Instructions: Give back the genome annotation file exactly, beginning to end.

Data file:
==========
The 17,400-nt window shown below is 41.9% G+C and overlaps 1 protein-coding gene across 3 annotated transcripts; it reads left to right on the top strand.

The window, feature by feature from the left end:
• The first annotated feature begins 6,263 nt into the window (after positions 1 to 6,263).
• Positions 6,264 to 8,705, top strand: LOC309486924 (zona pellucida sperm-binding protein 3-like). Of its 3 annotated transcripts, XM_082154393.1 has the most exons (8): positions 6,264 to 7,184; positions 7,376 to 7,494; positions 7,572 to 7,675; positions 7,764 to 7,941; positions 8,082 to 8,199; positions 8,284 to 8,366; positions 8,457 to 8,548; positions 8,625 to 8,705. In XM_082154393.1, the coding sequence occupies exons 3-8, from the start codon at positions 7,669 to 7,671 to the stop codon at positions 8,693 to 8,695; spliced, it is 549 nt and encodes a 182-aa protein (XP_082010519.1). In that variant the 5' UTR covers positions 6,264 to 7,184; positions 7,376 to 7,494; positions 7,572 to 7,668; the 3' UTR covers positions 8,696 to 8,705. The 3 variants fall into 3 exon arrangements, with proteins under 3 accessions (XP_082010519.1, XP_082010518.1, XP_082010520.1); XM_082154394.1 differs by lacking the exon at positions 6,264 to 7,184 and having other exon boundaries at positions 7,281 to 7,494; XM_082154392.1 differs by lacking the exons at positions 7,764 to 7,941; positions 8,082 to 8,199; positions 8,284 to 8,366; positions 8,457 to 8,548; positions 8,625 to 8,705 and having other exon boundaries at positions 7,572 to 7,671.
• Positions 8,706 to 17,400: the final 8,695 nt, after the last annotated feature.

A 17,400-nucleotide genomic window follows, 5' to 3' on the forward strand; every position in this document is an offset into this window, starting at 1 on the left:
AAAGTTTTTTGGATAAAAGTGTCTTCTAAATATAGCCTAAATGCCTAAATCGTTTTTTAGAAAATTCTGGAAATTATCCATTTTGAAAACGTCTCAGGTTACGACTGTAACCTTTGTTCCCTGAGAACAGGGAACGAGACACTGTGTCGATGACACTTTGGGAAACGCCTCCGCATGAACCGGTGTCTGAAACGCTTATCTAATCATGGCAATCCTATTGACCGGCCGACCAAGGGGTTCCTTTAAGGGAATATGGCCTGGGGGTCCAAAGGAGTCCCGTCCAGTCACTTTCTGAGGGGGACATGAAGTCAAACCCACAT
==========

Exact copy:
The 17,400-nt window shown below is 41.9% G+C and overlaps 1 protein-coding gene across 3 annotated transcripts; it reads left to right on the top strand.

The window, feature by feature from the left end:
• The first annotated feature begins 6,263 nt into the window (after positions 1 to 6,263).
• Positions 6,264 to 8,705, top strand: LOC309486924 (zona pellucida sperm-binding protein 3-like). Of its 3 annotated transcripts, XM_082154393.1 has the most exons (8): positions 6,264 to 7,184; positions 7,376 to 7,494; positions 7,572 to 7,675; positions 7,764 to 7,941; positions 8,082 to 8,199; positions 8,284 to 8,366; positions 8,457 to 8,548; positions 8,625 to 8,705. In XM_082154393.1, the coding sequence occupies exons 3-8, from the start codon at positions 7,669 to 7,671 to the stop codon at positions 8,693 to 8,695; spliced, it is 549 nt and encodes a 182-aa protein (XP_082010519.1). In that variant the 5' UTR covers positions 6,264 to 7,184; positions 7,376 to 7,494; positions 7,572 to 7,668; the 3' UTR covers positions 8,696 to 8,705. The 3 variants fall into 3 exon arrangements, with proteins under 3 accessions (XP_082010519.1, XP_082010518.1, XP_082010520.1); XM_082154394.1 differs by lacking the exon at positions 6,264 to 7,184 and having other exon boundaries at positions 7,281 to 7,494; XM_082154392.1 differs by lacking the exons at positions 7,764 to 7,941; positions 8,082 to 8,199; positions 8,284 to 8,366; positions 8,457 to 8,548; positions 8,625 to 8,705 and having other exon boundaries at positions 7,572 to 7,671.
• Positions 8,706 to 17,400: the final 8,695 nt, after the last annotated feature.

A 17,400-nucleotide genomic window follows, 5' to 3' on the forward strand; every position in this document is an offset into this window, starting at 1 on the left:
AAAGTTTTTTGGATAAAAGTGTCTTCTAAATATAGCCTAAATGCCTAAATCGTTTTTTAGAAAATTCTGGAAATTATCCATTTTGAAAACGTCTCAGGTTACGACTGTAACCTTTGTTCCCTGAGAACAGGGAACGAGACACTGTGTCGATGACACTTTGGGAAACGCCTCCGCATGAACCGGTGTCTGAAACGCTTATCTAATCATGGCAATCCTATTGACCGGCCGACCAAGGGGTTCCTTTAAGGGAATATGGCCTGGGGGTCCAAAGGAGTCCCGTCCAGTCACTTTCTGAGGGGGACATGAAGTCAAACCCACAT